Under the command of Captain George Harris, the ship departed from Liverpool on March 18, 1841 for Philadelphia with 17 seamen and 65 passengers, mostly poor Scottish and Irish emigrants. At about 10:00 p.m. on the night of April 19, the William Brown struck an iceberg 250 miles (400 km) southeast of Cape Race, Newfoundland and sank.
The captain, second mate, 7 sailors and one lucky passenger appropriated for themselves the better of the only two lifeboats. (This was known as a jolly boat, having a sail and a fairly deep draft.) They were picked up 6 days later by a French fishing vessel. Although everyone in the jolly boat had suffered from frostbite, they had all survived.
The other craft, a long boat, which could be propelled only by oars, was left for the remainder of the crew and as many of the passengers as could fit into her; this number came to 9 crew and 32 passengers.
These figures indicate that about 31 passengers, many of them children, were left behind. As they stood on deck, "shrieking and calling on the captain to take them off his boat", first mate Francis Rhodes's benediction for them was realistic: "Poor souls! You’re only going down just before us." At about 11:20 p.m., less than two hours after the William Brown encountered the ice, an "eerie silence" fell, and the ship sank.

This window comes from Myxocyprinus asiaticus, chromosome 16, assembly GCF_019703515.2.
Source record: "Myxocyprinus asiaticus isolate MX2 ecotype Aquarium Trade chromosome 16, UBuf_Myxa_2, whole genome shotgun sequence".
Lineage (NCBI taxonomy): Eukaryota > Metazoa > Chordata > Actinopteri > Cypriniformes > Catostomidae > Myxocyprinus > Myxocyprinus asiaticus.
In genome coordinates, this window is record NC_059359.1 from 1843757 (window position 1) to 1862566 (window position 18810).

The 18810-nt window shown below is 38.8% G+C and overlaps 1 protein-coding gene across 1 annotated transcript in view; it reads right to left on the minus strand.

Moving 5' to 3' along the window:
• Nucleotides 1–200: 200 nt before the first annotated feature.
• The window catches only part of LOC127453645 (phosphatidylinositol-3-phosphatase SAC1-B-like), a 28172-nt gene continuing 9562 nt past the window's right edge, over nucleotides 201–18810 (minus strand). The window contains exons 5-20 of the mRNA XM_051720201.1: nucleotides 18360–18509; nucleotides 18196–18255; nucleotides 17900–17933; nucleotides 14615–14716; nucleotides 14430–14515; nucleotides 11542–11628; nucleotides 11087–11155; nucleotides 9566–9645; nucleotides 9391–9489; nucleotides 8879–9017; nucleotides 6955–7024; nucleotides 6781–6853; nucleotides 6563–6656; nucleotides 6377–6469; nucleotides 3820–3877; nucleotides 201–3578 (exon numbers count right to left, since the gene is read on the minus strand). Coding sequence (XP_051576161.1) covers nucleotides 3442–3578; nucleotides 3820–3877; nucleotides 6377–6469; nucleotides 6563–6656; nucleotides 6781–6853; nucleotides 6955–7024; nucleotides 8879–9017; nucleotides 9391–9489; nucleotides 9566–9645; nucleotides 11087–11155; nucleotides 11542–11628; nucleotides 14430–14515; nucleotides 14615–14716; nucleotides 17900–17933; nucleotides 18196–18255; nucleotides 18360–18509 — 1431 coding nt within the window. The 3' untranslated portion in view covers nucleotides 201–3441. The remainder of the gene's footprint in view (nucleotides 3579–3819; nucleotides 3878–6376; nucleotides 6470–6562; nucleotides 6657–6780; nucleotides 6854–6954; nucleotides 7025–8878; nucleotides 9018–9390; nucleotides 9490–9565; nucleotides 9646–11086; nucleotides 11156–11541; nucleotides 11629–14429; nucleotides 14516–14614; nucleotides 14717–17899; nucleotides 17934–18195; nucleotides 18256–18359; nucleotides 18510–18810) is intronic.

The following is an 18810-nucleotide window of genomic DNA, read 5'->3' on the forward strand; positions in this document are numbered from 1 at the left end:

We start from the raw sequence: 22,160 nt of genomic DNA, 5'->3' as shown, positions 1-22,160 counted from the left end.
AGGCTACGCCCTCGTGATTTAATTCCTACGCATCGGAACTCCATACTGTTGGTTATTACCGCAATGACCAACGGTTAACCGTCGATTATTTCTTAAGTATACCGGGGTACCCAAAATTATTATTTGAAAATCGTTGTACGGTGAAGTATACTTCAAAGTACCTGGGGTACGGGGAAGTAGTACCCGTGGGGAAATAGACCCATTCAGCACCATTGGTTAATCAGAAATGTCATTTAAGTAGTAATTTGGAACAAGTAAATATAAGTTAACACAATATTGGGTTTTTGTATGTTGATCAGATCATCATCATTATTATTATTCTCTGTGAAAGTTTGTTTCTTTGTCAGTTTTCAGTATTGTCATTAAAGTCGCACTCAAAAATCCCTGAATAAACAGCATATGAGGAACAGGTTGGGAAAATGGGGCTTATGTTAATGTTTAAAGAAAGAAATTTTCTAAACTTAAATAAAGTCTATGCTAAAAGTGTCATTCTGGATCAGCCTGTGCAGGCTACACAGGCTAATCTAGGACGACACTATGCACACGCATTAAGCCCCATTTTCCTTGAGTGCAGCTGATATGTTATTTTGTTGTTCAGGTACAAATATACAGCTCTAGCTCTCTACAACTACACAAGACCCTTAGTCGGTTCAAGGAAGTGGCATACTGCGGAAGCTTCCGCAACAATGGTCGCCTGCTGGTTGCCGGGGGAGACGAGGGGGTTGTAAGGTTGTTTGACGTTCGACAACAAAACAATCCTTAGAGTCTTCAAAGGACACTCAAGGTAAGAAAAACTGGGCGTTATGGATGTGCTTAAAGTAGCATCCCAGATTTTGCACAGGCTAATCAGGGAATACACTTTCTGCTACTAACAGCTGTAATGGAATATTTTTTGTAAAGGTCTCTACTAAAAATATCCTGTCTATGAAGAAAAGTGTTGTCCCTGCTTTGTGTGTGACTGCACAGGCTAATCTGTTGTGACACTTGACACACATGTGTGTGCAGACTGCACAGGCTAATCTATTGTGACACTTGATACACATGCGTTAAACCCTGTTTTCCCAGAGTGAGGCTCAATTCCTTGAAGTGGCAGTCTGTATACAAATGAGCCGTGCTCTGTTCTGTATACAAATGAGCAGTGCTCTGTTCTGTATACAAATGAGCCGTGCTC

Before the two boats parted ways to increase their chances of being found, Captain Harris placed the first mate, Francis Rhodes, in charge of the crowded, leaking longboat. At about 10:00 p.m., 24 hours after the sinking, the wind picked up, sending water over the longboat's gunwales, and it began to rain heavily. The first mate shouted, "This . . . won't do. Help me, God. Men, go to work.” When the crewmen did nothing, he stated, "Men, you must go to work, or we shall all perish.” This time, his henchmen stirred and the killing began. All of the male passengers, except for two married men and a young boy had been sacrificed, while all of the crewmen remained aboard: